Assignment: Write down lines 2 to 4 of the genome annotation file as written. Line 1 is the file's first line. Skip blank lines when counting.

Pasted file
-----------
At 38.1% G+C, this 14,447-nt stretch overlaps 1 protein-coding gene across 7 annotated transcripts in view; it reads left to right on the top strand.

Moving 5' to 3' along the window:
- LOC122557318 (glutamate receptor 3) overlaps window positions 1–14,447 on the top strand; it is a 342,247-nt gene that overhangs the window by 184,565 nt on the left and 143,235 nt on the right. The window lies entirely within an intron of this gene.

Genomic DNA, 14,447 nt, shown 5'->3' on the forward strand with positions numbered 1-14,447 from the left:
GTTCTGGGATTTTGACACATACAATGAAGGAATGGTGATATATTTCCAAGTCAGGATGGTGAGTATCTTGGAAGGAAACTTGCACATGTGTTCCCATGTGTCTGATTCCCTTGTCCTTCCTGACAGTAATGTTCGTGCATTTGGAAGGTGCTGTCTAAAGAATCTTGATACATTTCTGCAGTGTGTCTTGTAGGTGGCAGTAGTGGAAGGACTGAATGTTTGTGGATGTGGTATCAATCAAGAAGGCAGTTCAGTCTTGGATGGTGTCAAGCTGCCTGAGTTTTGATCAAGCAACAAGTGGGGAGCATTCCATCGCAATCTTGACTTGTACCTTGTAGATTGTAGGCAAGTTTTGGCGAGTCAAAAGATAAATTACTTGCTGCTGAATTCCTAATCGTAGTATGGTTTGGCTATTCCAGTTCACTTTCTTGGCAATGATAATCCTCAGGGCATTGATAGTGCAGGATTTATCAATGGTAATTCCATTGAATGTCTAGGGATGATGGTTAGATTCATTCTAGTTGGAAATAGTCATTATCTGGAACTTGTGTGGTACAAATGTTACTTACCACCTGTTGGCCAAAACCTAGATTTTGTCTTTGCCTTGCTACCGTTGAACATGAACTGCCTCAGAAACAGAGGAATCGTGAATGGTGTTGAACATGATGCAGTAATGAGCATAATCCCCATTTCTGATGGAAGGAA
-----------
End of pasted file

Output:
Moving 5' to 3' along the window:
- LOC122557318 (glutamate receptor 3) overlaps window positions 1–14,447 on the top strand; it is a 342,247-nt gene that overhangs the window by 184,565 nt on the left and 143,235 nt on the right. The window lies entirely within an intron of this gene.

Genomic DNA, 14,447 nt, shown 5'->3' on the forward strand with positions numbered 1-14,447 from the left: